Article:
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Sara M Thomasy, Soohyun Kim, Laura Van Winkle, Kent Pinkerton; Effects of silver nanoparticles on corneal epithelial wound healing. Invest. Ophthalmol. Vis. Sci. 2018;59(9):3854.
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© ARVO (1962-2015); The Authors (2016-present)
Silver nanoparticles (AgNPs) are used as an antimicrobial additive in a wide array of applications, including ophthalmic use. However, AgNPs often undergo dissolution resulting in release of silver ions, and subsequent cellular toxicity. The corneal epithelium is a primary exposure site for AgNPs that are administered in or around the eye. Therefore, our objectives were to determine the impact of AgNPs on corneal epithelial cell viability and migration in vitro as well as epithelial wound healing in vivo with a rabbit model.
Three AgNPs were studied: non-coated AgNP (Ag; 20 nm) and 1% and 10% silver silica (AgSiO2; <10 nm) at concentrations ranging from 0.05-250 µg/mL. Immortalized human corneal epithelial (hTCEpi) cells were incubated for 24 h with AgNPs and cell viability was assessed with Calcein-AM; 0.1% saponin and distilled water were used as positive and negative controls, respectively. A round wound healing assay with a hTCEpi cell monolayer was performed using concentrations of AgNPs that minimally impacted cell viability. An 8 mm epithelial debridement was made in the right eye of 12 rabbits then 1% AgSiO2 (10 µg/mL, n=6) or balanced salt solution (BSS, n=6) was administered 4 times a day. Fluorescein stain was performed twice daily to monitor wound area until complete healing occurred. Following euthanasia, autometallography was performed on histologic sections of enucleated globes to determine ocular penetration. One-way ANOVA followed by Dunnett’s multiple-comparison test was used for statistical analysis.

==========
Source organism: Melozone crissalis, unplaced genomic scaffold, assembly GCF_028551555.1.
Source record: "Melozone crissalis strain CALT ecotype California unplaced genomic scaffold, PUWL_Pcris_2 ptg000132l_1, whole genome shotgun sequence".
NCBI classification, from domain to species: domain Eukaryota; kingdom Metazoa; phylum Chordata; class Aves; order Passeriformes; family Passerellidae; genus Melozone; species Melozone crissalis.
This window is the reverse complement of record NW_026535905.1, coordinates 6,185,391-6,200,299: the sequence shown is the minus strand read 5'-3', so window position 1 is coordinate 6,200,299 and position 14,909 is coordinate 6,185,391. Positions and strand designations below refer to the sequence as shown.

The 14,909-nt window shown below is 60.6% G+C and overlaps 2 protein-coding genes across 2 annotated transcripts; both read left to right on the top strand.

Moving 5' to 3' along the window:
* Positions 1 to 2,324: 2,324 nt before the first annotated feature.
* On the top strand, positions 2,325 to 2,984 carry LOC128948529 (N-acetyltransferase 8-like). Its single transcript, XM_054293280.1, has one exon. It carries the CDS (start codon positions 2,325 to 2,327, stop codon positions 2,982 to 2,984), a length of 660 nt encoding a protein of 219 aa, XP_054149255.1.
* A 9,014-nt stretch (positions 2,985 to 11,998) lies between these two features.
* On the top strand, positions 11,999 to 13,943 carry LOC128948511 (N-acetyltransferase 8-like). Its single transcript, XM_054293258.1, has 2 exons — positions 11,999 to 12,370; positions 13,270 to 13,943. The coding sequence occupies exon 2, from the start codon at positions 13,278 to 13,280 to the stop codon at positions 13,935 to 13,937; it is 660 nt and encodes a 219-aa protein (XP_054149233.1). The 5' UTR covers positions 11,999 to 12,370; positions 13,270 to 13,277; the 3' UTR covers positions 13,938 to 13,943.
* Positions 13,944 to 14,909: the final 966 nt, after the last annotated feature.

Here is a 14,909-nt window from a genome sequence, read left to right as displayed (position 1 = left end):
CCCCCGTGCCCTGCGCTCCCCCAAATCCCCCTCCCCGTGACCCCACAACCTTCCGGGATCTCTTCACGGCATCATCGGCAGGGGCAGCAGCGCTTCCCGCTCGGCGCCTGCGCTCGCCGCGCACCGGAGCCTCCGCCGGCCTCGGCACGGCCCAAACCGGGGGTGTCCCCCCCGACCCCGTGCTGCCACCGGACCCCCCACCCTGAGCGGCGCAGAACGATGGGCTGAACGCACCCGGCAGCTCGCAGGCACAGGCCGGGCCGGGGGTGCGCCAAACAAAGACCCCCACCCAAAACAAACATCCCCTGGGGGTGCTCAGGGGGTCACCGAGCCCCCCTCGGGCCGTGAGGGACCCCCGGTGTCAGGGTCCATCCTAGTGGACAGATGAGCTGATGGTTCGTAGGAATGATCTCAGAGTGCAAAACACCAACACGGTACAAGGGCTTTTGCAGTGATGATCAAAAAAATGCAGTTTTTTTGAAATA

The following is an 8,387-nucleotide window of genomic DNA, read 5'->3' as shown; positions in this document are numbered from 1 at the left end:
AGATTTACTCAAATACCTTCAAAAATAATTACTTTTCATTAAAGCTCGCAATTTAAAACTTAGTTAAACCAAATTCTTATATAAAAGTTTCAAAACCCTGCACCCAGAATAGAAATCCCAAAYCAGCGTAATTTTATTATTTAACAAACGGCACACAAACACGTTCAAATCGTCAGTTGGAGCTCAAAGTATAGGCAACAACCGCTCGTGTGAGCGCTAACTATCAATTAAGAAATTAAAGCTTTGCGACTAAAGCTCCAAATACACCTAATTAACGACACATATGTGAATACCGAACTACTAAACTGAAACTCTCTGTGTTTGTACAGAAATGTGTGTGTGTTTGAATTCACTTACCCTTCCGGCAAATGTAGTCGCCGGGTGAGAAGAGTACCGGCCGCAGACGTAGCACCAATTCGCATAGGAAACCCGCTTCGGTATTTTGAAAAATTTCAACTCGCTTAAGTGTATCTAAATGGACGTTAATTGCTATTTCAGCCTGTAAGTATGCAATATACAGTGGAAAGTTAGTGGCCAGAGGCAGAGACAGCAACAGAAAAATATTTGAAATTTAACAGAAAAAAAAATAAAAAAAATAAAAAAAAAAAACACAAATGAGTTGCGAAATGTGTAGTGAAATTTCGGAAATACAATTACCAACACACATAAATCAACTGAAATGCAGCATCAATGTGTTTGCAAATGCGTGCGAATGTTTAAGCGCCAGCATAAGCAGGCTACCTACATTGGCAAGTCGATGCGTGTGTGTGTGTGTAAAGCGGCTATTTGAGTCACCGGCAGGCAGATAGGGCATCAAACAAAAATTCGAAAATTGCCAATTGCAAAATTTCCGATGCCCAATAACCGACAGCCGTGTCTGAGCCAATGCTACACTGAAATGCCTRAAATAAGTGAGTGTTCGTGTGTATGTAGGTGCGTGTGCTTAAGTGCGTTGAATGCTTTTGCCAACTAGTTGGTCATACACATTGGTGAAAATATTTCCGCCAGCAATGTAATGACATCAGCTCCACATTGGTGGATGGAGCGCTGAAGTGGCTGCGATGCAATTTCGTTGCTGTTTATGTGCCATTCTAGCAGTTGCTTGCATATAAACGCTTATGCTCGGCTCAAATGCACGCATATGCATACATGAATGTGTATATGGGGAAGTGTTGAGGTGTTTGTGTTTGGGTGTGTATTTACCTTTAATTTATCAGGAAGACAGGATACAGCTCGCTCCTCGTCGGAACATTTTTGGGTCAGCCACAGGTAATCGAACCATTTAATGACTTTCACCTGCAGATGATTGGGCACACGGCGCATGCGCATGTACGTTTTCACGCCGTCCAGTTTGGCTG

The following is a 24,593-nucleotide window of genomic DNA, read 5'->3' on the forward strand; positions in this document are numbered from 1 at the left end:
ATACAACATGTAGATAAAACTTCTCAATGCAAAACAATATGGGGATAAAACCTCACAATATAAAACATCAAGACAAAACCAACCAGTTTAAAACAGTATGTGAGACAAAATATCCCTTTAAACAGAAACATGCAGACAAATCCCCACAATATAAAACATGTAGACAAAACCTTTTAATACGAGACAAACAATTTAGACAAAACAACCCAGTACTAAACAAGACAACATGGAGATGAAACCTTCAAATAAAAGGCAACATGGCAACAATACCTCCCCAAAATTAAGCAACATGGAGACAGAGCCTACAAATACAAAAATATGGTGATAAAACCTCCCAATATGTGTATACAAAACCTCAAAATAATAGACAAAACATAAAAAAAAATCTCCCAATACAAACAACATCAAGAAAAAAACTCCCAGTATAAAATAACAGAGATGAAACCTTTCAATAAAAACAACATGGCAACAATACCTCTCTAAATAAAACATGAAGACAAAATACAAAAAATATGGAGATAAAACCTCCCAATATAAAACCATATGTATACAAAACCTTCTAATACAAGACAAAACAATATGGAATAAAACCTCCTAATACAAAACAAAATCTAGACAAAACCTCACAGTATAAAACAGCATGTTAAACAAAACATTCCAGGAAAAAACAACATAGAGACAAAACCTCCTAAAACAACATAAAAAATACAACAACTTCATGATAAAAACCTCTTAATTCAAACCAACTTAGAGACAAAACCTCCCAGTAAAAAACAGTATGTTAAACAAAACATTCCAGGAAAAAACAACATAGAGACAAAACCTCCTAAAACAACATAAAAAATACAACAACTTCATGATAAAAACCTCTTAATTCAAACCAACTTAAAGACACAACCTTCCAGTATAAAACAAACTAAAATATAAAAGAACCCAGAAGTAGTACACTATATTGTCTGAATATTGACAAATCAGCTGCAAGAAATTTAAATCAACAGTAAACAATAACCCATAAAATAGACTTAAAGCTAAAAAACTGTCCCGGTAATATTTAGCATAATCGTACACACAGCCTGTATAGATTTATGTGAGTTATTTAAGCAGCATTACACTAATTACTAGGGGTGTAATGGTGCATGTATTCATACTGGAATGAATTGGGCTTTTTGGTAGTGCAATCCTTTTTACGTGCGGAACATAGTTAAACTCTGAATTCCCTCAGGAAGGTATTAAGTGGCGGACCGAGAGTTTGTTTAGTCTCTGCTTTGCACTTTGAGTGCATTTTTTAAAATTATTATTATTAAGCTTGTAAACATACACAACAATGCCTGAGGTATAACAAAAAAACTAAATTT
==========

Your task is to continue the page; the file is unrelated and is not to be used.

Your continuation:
Cell viability was significantly (P<0.001) decreased with Ag at ≥25 µg/mL, 1% AgSiO2 at ≥12.5 µg/mL and 10% AgSiO2 at ≥25 µg/ml. Migration of the hTCEpi cells was significantly inhibited (P<0.001) following incubation with 1% or 10% AgSiO2 at ≥5 µg/mL and Ag at ≥25 µg/mL. Epithelial wound closure did not significantly differ (P=0.97) between rabbits treated with 1% AgSiO2 (10 µg/mL) or BSS; all rabbits were healed at 92 h post wounding. Autometallography of the right eye demonstrated 1% AgSiO2 in the corneal stroma, Descemet’s membrane, and on the surface of the iris.
The AgNPs are capable of decreasing corneal epithelial cell viability and migration in a concentration-dependent manner in vitro. However, an in vivo study suggests 1% AgSiO2 does not impair epithelial wound closure and is capable of penetrating into the cornea and anterior chamber following epithelial debridement.
This is an abstract that was submitted for the 2018 ARVO Annual Meeting, held in Honolulu, Hawaii, April 29 - May 3, 2018.
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